MADISON — The large room at the back of Madison Junior High School has been used for a lot of things over the years.

It was used for shop class. It was the “drama closet.” The band room.

Now, with computers, a full kitchen, video equipment, desks, couches and ongoing aquaponics projects, the room is a place school officials hope will become a pathway to academic achievement and careers after graduation.

“It’s problem based, not project based,” junior high principal Ryan Arnold said of the alternative education program called Kennebec Valley Multiple Pathways Academy.

It’s a collaboration for middle school students from the Madison, Carrabec and Bingham school districts developed with the help of a $300,000 grant through the state Department of Education.

As of last week, there were just five participating students, but that’s about to change, said Julie Wallace, the classroom teacher.

“If we’re doing a good job, community businesses will come to us and say: ‘Who do you have? I’ve got these spots open and I know you have great workers. I know your kids have critical thinking skills and can problem solve. Who do you have for me?'” Wallace said. “These guys are leaving with a resume. They’ve run an aquaponics business. They’ve worked out here with citizen-science projects. They’ve run a school store. They’ve got business management experience.

“I’m very excited about where it’s going to go.”

Wallace said students already are working with John Harlow, station manager at Somerset Community TV 11, a cable television station serving Madison, Skowhegan and Anson, and with the state Department of Inland Fisheries & Wildlife on a bird count project.

Wallace and Arnold said the students will continue with their regular course of studies, including integrating math, language arts and the other classes typical of a middle school or high school curriculum, they just will be learning in a different way.

Students in the class said that’s the way they learn best, anyway.

Aiden Taylor, a seventh-grader from Anson, said he likes the hands-on approach to his school work.

“I think it’s pretty good,” he said of the program. “For me, I’m not one of those kids who learns by sitting in a classroom and reading a book. I want to be able to walk around, doing stuff, and I think this is a really good program for kids like that, like me.”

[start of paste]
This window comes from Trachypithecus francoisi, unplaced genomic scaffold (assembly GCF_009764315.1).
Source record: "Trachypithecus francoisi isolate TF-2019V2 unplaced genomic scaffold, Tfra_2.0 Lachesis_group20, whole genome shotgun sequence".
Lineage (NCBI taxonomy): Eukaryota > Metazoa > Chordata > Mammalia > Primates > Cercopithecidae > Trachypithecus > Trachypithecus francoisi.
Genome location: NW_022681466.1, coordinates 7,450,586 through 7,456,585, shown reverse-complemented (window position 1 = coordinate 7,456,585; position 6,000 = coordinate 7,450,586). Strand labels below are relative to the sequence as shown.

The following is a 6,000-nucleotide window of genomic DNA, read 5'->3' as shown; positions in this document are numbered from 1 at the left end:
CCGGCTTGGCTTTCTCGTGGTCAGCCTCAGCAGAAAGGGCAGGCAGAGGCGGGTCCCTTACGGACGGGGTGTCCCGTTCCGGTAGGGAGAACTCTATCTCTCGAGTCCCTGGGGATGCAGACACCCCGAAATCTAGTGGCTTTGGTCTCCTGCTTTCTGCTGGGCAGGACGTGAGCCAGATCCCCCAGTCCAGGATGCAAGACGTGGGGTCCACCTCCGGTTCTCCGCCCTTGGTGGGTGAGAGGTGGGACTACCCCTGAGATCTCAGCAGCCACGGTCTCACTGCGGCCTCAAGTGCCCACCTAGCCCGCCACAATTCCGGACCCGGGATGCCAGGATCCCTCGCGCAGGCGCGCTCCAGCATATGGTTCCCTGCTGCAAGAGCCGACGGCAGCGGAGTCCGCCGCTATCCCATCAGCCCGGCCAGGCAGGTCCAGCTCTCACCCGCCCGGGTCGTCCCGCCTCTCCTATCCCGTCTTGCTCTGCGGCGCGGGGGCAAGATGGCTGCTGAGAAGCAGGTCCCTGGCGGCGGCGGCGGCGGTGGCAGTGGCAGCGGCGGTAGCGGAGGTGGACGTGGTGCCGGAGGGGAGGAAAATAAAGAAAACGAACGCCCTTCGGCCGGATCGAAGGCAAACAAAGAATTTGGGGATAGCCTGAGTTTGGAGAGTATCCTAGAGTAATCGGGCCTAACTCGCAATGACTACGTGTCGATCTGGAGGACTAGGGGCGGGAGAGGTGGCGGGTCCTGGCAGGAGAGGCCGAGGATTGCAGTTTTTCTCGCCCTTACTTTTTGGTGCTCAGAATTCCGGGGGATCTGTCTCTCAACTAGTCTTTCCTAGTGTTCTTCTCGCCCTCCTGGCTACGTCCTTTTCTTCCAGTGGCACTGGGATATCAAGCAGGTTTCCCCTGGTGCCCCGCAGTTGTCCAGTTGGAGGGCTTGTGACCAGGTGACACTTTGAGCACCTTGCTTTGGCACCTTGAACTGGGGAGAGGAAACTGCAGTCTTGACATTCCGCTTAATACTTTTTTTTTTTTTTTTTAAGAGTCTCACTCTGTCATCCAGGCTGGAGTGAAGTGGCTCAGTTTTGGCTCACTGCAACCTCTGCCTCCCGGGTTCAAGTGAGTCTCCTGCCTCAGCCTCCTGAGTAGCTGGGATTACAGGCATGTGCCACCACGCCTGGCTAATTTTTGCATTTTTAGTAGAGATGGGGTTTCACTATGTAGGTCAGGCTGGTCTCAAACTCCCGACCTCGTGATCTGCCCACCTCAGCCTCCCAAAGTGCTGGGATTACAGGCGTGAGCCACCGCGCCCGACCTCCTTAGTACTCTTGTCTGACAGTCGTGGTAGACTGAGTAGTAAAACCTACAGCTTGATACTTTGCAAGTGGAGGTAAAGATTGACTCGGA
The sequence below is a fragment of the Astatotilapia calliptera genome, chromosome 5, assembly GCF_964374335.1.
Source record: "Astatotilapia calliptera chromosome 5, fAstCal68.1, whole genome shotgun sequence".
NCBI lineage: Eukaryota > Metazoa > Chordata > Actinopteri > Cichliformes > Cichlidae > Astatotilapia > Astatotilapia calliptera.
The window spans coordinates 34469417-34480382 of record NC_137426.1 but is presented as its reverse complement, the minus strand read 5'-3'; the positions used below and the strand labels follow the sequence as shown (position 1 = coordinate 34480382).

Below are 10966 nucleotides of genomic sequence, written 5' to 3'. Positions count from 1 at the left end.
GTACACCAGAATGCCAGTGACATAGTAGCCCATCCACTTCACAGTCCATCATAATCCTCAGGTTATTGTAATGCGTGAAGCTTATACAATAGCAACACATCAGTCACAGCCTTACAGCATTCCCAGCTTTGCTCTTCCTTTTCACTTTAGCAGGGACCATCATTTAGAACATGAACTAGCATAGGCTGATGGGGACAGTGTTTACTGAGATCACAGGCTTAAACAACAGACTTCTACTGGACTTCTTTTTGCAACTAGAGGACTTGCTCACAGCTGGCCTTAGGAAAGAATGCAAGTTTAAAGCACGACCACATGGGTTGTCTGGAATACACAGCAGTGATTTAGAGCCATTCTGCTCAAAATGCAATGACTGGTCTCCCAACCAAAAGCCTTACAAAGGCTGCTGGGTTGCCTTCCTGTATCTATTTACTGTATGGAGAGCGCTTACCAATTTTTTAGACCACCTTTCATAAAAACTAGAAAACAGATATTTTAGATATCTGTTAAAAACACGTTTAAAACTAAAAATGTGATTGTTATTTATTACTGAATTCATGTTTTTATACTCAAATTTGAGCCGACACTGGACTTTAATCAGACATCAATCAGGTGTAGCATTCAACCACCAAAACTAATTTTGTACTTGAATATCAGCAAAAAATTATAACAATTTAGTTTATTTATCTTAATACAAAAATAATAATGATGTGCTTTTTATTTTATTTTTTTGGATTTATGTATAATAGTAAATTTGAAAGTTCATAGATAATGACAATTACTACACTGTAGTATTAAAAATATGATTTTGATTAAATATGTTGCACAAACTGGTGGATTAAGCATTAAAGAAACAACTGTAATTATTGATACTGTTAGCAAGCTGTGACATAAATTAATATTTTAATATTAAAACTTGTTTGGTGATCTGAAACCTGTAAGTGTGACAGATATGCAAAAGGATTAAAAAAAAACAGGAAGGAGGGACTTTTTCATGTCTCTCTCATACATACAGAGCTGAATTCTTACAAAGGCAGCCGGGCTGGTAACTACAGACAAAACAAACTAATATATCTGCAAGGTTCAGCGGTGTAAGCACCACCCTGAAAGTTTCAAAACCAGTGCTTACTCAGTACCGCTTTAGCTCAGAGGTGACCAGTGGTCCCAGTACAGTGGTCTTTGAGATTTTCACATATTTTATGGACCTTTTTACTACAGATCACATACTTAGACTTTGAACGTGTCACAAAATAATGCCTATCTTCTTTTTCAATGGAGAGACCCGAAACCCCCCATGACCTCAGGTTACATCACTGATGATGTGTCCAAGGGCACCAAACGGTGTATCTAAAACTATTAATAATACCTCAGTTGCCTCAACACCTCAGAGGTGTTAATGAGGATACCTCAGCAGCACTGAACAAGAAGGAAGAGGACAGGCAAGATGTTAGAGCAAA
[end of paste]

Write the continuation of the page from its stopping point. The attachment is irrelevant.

Aiden said he is learning from working with the aquaponic projects, raising lettuce and other leafy green vegetables and herbs, testing the water and knowing how and when to tend to the plants for sustained growth.

Aquaponics is the combination of aquaculture — raising fish — and hydroponics — the soil-less growing of plants — that grows fish and plants together in one integrated system. The fish waste provides an organic food source for the plants, and the plants naturally filter the water for the fish.

Austin Gross, 13, of Skowhegan, agreed with his classmate, saying it’s more about actually doing something than reading about doing something.

“It’s pretty good. It helps me learn a lot better,” he said. “It’s more hands-on rather than from a piece of paper.”

Dusty Corson, another seventh-grader from Solon, said he is glad he enrolled in the program at the start of classes this year.

“I like it. It’s a lot better than regular school,” he said. “It’s more hands-on.”

Students Dusty Corson, left, and Aiden Taylor, both of Carrabec High School, pick over plants in an aquaponics project at Madison Junior High School in an alternative education class on Thursday.

Wallace said working with the local cable-TV station, which has offices and studios in Madison, has been helpful.

“They have high school students working with them now, doing some videography stuff, and I have a couple of students here that are really interested in that, so they have agreed to allow, when our students are ready, to mentor with the high school students that are working there,” she said.

Wallace said she would like to establish a feeder program to fill the needs at the television station, filming and editing, as students move on after graduation. The Pathway classroom already has a video production station set up so the students can learn software including Final Cut Pro and make their own video. They also have a drone program, and the students using math and physics have already made a video using the drone, she said.

“The drones are showing the students what they are going to see in their future careers and how drones are being implemented into careers,” she said.

They also have a culinary arts program called Cooking Matters, with a chef coming in for instruction once a week for six weeks and a focus on nutrition and learning how to prepare meals. Students also will learn how to manage a food cupboard and the business administration and economics of running a school store. They also will learn construction and drafting skills, woodworking and automotive maintenance using the school’s own transport van.

Other projects include a program to develop work ethics and team building to gain independence and to show their ability to handle responsibility. Students will be assigned multiple “jobs” and will create a resume with real work experience, Wallace said.

As in regular classroom work, students will focus on the district’s proficiency-based curriculum, but with an eye on career exploration and redefining the meaning of school, according to Wallace.

“If it were me, this is how I would deliver school to everyone,” Wallace said. “Because I feel this is the best way to learn — learning while you’re practicing career skills. This is making vocational, entrepreneurialship, career exploration part of your every day.

“It’s the same standards, the same premise, but we’re doing it on the fly.”

Doug Harlow — 612-2367

[email protected]


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